Derek Penslar approaches modern Jewish history from a transnational and global perspective. His work encompasses the history of the Jews in modern West and Central Europe, North America, and Palestine/Israel. He is particularly interested in the relationship between modern Israel and diaspora Jewish societies, global nationalist movements, European colonialism, and post-colonial states.
A native of California, Penslar attended Stanford University and the University of California at Berkeley. Penslar taught at Indiana University between 1987 and 1998, when he moved to the University of Toronto. Between 2012 and 2016 Penslar taught at Oxford University, where he served as the inaugural Stanley Lewis Professor of Modern Israel Studies. He is co-editor of The Journal of Israeli History, a Fellow of the Royal Society of Canada, and President of the American Academy for Jewish Research.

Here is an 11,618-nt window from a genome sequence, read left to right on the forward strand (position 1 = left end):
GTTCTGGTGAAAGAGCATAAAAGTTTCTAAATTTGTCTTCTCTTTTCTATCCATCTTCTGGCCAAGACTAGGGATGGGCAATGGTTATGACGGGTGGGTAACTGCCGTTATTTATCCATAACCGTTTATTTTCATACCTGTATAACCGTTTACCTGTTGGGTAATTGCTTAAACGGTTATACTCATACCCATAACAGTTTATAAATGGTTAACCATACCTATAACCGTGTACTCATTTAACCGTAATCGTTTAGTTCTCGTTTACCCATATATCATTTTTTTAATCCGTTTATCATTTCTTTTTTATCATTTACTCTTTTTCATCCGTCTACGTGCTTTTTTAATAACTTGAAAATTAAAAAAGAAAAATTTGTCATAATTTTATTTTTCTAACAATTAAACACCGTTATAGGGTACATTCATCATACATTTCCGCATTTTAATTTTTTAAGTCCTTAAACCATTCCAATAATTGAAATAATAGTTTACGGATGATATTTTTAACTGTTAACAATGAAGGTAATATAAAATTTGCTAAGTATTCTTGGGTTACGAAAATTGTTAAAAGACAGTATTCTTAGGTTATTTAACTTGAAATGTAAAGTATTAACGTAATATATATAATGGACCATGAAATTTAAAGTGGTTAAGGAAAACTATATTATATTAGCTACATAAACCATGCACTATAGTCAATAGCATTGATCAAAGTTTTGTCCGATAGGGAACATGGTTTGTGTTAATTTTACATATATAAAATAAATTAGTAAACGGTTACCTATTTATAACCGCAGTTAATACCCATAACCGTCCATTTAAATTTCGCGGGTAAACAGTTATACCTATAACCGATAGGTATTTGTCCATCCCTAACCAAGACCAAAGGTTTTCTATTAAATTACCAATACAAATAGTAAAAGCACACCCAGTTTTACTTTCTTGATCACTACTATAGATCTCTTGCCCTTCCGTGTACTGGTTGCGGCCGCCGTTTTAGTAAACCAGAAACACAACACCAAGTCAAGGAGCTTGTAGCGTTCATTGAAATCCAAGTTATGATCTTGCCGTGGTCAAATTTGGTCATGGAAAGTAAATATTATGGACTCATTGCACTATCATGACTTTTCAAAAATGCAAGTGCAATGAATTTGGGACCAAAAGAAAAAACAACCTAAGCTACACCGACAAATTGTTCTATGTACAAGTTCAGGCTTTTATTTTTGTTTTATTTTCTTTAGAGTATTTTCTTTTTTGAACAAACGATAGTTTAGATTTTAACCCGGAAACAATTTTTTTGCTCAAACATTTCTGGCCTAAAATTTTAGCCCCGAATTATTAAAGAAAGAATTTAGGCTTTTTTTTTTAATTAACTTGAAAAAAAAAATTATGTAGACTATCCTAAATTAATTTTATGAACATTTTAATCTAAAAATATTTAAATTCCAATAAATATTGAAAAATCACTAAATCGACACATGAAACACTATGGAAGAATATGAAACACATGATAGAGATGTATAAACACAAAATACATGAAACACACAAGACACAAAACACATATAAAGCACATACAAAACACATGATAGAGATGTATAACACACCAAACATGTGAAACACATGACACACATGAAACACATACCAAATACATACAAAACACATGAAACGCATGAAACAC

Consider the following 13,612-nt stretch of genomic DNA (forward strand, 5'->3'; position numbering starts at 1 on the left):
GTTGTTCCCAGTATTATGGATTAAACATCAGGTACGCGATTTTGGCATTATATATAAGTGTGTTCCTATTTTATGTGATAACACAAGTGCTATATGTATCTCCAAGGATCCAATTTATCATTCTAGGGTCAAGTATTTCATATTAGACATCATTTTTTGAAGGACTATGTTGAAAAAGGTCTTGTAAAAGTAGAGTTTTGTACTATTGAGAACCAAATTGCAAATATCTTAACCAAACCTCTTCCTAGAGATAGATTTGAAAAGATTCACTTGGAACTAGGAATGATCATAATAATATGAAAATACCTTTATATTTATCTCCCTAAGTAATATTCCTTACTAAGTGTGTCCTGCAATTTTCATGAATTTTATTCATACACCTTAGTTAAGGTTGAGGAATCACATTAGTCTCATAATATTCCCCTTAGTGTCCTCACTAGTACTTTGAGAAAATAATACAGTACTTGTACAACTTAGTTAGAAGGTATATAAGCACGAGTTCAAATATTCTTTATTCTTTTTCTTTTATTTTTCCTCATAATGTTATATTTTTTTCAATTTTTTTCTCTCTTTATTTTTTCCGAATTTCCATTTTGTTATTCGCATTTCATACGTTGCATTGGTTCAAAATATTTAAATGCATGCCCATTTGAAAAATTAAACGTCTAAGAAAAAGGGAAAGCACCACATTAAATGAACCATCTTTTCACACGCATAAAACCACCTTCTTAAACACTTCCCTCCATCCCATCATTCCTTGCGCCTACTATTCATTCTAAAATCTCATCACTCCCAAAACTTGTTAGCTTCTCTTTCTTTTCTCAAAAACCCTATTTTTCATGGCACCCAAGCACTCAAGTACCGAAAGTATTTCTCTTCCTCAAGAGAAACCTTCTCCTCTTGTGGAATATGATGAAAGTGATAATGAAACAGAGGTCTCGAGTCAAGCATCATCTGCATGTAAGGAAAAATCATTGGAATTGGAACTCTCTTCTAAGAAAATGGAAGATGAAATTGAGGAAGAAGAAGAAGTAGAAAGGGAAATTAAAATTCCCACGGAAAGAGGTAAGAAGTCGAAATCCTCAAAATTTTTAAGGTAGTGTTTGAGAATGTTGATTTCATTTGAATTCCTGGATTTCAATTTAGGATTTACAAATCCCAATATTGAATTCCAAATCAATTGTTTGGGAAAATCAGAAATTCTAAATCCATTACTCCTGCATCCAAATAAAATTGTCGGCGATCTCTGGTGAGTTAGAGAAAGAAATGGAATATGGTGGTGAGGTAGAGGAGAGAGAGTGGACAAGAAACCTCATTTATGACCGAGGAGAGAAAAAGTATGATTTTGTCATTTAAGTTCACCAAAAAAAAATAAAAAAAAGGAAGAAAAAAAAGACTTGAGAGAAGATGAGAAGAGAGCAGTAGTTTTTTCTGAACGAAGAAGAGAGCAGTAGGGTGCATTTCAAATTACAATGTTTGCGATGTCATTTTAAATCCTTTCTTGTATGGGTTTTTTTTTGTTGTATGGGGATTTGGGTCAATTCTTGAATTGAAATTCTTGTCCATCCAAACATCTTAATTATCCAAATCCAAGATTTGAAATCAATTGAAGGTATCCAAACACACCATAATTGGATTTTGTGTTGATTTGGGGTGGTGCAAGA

Penslar's books include Zionism and Technocracy: The Engineering of Jewish Settlement in Palestine, 1870-1918 (1991); In Search of Jewish Community: Jewish Identities in Germany and Austria, 1918-1933 (1998, co-edited with Michael Brenner), Shylock’s Children: Economics and Jewish Identity in Modern Europe (2001); Orientalism and the Jews (co-edited with Ivan Kalmar, 2004), Israel in History: The Jewish State in Comparative Perspective (2006); The Origins of the State of Israel 1882-1948: A Documentary History (with Eran Kaplan, 2011). and Jews and the Military: A History (2013). His most recent book, Theodor Herzl: The Charismatic Leader, will be published in early 2020 by Yale University Press. He is currently writing a book titled Zionism: An Emotional State for Rutgers University Press’ series on “Keywords in Jewish Studies.”